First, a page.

Know more

Our use of cookies

Cookies are a set of data stored on a user’s device when the user browses a web site. The data is in a file containing an ID number, the name of the server which deposited it and, in some cases, an expiry date. We use cookies to record information about your visit, language of preference, and other parameters on the site in order to optimise your next visit and make the site even more useful to you.

To improve your experience, we use cookies to store certain browsing information and provide secure navigation, and to collect statistics with a view to improve the site’s features. For a complete list of the cookies we use, download “Ghostery”, a free plug-in for browsers which can detect, and, in some cases, block cookies.

Ghostery is available here for free:

You can also visit the CNIL web site for instructions on how to configure your browser to manage cookie storage on your device.

In the case of third-party advertising cookies, you can also visit the following site:, offered by digital advertising professionals within the European Digital Advertising Alliance (EDAA). From the site, you can deny or accept the cookies used by advertising professionals who are members.

It is also possible to block certain third-party cookies directly via publishers:

Cookie type

Means of blocking

Analytical and performance cookies

Google Analytics

Targeted advertising cookies


The following types of cookies may be used on our websites:

Mandatory cookies

Functional cookies

Social media and advertising cookies

These cookies are needed to ensure the proper functioning of the site and cannot be disabled. They help ensure a secure connection and the basic availability of our website.

These cookies allow us to analyse site use in order to measure and optimise performance. They allow us to store your sign-in information and display the different components of our website in a more coherent way.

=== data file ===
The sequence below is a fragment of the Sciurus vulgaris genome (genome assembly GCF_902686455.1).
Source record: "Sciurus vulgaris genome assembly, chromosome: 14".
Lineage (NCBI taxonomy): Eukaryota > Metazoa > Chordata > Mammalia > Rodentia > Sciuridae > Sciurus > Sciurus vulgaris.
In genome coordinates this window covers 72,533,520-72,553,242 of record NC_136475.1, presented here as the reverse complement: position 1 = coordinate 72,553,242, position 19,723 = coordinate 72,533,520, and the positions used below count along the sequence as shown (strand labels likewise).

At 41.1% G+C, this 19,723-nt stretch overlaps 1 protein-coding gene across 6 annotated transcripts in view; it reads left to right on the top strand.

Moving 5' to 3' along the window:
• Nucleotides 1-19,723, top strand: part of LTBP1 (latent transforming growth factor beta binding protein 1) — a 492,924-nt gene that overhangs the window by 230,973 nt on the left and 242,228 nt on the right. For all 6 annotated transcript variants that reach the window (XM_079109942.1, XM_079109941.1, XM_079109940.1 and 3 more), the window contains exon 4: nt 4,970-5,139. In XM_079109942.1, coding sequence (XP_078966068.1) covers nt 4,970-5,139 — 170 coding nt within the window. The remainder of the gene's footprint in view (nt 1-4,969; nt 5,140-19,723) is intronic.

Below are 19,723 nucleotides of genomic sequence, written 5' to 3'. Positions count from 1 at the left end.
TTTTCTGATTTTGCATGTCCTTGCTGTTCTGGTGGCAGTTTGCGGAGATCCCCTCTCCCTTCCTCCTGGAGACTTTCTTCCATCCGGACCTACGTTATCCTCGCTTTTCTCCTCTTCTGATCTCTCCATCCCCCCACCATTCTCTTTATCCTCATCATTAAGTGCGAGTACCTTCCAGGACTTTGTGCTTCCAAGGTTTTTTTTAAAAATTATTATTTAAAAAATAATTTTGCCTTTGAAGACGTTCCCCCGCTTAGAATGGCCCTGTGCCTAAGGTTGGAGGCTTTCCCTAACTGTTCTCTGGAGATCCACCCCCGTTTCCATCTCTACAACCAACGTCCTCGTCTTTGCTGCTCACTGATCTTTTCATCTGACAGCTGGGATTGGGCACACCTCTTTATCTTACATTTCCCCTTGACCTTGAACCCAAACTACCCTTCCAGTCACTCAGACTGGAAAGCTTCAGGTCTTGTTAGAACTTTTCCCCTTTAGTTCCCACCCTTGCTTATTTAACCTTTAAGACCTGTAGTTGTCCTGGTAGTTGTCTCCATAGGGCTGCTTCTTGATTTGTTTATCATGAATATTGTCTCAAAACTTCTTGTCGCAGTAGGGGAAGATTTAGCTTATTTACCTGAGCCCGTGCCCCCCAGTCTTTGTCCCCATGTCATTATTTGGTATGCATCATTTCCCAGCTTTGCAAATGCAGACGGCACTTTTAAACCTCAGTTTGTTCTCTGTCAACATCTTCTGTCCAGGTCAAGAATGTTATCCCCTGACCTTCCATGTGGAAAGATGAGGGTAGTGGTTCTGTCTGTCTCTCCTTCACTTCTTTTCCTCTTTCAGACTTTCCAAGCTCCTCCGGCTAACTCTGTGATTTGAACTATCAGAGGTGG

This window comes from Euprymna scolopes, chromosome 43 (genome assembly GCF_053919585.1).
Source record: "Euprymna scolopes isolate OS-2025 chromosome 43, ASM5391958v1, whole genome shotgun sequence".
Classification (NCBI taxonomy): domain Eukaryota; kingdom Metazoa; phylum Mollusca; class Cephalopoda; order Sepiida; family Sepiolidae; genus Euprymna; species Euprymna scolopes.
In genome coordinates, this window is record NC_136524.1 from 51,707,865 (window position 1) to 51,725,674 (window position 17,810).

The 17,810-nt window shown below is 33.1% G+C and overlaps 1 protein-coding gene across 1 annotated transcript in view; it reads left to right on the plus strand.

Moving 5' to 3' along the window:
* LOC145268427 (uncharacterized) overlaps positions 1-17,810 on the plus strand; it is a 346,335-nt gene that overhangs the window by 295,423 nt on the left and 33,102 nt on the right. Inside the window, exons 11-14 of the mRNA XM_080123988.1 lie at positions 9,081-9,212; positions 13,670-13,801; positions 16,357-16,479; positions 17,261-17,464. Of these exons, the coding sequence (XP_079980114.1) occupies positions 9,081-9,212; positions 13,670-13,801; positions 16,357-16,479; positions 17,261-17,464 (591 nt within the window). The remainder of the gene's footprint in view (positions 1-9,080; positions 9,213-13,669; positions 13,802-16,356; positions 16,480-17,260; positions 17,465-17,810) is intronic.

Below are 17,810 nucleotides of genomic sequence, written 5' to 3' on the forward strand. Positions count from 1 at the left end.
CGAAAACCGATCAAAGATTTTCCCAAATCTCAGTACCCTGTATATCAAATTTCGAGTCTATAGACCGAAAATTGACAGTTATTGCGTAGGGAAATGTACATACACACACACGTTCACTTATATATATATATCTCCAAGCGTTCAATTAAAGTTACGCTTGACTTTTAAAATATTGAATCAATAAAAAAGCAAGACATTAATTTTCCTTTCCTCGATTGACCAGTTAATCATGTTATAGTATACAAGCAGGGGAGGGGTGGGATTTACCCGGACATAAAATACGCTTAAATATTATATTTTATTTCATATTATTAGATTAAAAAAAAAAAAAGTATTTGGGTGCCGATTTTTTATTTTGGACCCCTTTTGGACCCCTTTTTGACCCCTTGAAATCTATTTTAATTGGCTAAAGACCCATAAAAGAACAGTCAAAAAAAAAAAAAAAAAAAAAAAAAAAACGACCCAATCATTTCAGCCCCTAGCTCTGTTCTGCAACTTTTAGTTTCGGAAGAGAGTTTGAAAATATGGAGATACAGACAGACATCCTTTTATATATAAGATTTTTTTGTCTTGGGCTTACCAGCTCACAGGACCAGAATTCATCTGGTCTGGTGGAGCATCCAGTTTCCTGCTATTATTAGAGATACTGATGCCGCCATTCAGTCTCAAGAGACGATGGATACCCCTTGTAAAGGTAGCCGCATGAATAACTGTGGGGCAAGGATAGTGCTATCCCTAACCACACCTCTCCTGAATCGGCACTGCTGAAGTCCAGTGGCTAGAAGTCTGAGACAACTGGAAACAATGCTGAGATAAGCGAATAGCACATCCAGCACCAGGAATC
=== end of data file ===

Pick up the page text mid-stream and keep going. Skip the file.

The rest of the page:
These cookies are used by advertising agencies such as Google and by social media sites such as LinkedIn and Facebook. Among other things, they allow pages to be shared on social media, the posting of comments, and the publication (on our site or elsewhere) of ads that reflect your centres of interest.

Our EZPublish content management system (CMS) uses CAS and PHP session cookies and the New Relic cookie for monitoring purposes (IP, response times).

These cookies are deleted at the end of the browsing session (when you log off or close your browser window)

Our EZPublish content management system (CMS) uses the XiTi cookie to measure traffic. Our service provider is AT Internet. This company stores data (IPs, date and time of access, length of the visit and pages viewed) for six months.

Our EZPublish content management system (CMS) does not use this type of cookie.

For more information about the cookies we use, contact INRA’s Data Protection Officer by email at or by post at:

24, chemin de Borde Rouge –Auzeville – CS52627
31326 Castanet Tolosan CEDEX - France

Dernière mise à jour : Mai 2018

Menu Logo Principal

Home page

Function of the veterinarian in the mountain areas: evolution and future

INRA Prod Anim 27(1) 41-48


Clinique Vétérinaire des Mazets, F-15400 Riom-es-Montagnes, France


In France, veterinarians in practice, even though they all exercise the same profession, may display various and distinct kinds of jobs: vets in cities vs. vets in the countryside, taking care of livestock or pets etc. Moreover even in the rural area, there are striking differences of approach depending on the region or area of practice. This is particularly the case for mountainous areas which as a result, generates various constraints for the practice of medicine and surgery of animals that are described in this presentation. In addition, these zones show an intense desertification that consequently and dramatically impacts vet practices. In response to such a challenge, the vets have to adapt themselves and find the most appropriate ways to maintain local services to the farmers in as an efficient manner as for pets in towns. The recruitment of young veterinarians becomes critical for the survival of rural vet practices and thus for the animal health surveillance veterinary network as a whole but more particularly in mountainous areas given their specific sanitary risks. Farmers in such mountainous regions have become economically successful during recent decades similarly to what is noticed in plains. They too require great professionalism and efficiency from their vets both in terms of farming strategy and prevention and cure of diseases. In addition, the implication of the vet in such areas is often well beyond a simple contract and practically requires quite a personal investment.

Download documents